There are three key decisions that world leaders will need to decide at COP26 in Glasgow on 31 October to 12 November.

Will countries be able to agree more ambitious targets to reduce GHG emissions than those in their current NDCs (which set out their national climate targets as required under the Paris Agreement)?

The current climate targets in the Nationally Determined Contributions (NDCs) for the countries that are party to the Paris Agreement are likely to result in approximately a 2.7°C increase in global temperature.

The Paris Agreement requires parties to hold the increase in the global average temperature to well below 2°C above pre-industrial levels and to pursue efforts to limit the temperature increase to 1.5°C. However, the lPCC (i.e. leading climate scientists) has warned that anything above a 1.5°C increase is likely to lead to more frequent and more severe events like storms, floods, droughts, wildfires and sea level rises (see here).

According to the IPCC, we have already reached around a 1.1°C increase - so drastic action is going to be needed to limit global temperature rise to a 1.5°C increase. That means having to reduce greenhouse gas (GHG) emissions globally by at least 50% by 2030 and reaching net zero by 2050.

For example, the EU has agreed to reduce its collective GHG emissions by at least 55% by 2030 and become net zero by 2050. The UK has agreed to a 78% reduction by 2035 with a view to reaching net zero by 2050. The US has agreed to reduce GHG emissions by 50-52% by 2030 and reach net zero by 2050. And China has agreed to have CO2 emissions peak before 2030 and achieve net zero before 2060.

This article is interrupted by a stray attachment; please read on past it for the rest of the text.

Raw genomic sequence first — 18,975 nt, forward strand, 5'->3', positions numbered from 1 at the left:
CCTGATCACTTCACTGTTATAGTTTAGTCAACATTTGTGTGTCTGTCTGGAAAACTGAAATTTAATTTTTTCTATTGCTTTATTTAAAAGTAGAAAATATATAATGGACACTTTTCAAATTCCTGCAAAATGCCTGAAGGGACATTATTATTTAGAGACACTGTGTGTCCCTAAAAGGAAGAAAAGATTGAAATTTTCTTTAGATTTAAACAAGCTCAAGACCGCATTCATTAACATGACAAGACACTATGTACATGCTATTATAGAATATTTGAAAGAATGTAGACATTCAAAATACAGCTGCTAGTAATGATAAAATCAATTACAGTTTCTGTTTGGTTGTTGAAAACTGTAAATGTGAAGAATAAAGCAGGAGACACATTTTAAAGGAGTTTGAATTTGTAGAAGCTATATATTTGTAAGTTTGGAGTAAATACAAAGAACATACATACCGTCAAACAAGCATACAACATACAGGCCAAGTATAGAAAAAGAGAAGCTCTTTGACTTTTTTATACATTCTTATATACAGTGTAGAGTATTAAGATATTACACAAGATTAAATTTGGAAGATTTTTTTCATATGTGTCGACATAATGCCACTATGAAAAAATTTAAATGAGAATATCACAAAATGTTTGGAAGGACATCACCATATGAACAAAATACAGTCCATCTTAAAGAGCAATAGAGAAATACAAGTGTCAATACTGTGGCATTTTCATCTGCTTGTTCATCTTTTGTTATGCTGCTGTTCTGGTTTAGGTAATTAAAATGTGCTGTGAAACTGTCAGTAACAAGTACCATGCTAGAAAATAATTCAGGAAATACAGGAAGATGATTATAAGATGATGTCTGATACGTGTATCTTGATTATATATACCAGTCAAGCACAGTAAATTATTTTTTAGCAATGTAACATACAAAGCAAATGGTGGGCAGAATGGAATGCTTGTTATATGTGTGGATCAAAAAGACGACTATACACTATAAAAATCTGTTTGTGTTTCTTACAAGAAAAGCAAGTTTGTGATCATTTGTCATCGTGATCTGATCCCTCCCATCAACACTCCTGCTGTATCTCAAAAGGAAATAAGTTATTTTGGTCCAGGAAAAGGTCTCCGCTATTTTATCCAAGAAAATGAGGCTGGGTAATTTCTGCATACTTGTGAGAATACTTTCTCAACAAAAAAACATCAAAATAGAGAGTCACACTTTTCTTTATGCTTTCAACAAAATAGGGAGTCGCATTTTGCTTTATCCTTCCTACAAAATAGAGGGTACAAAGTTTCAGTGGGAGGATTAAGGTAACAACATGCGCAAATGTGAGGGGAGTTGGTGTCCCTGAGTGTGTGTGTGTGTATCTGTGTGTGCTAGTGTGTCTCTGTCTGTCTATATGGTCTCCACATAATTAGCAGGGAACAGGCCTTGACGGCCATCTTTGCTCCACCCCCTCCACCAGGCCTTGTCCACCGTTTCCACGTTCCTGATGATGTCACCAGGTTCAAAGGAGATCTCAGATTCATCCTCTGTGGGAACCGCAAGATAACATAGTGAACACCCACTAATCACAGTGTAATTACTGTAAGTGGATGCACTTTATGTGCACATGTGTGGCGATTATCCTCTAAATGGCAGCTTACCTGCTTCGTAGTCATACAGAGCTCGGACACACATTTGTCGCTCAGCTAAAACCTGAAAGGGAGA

But collectively, all the countries’ targets put together are not on track to reach net zero by 2050. And the window of opportunity to do that is closing rapidly. Also, the longer we wait to make deeper emissions cuts, the more it will cost in the long term (see here for what the IEA has to say about it).

Will developed nations be able to fulfil their existing promise of mobilising US$100 billion per year of climate finance to help developing countries reduce their GHG emissions and adapt to the existing effects of climate change?

The existing pledge of US$100 billion per year of climate finance for developing nations – which was meant to have happened by 2020 but hasn’t - is a serious sticking point.

Last month, President Biden said he would ask the US Congress to double the US’ contribution to US$11 billion a year by 2024 but it remains to be seen whether Congress will approve that and whether other developed nations are also able and willing to increase their contributions. Some developing countries argue that even $100 billion per year is not enough seeing as they are already bearing the brunt of climate change (e.g. with prolonged droughts or flooding).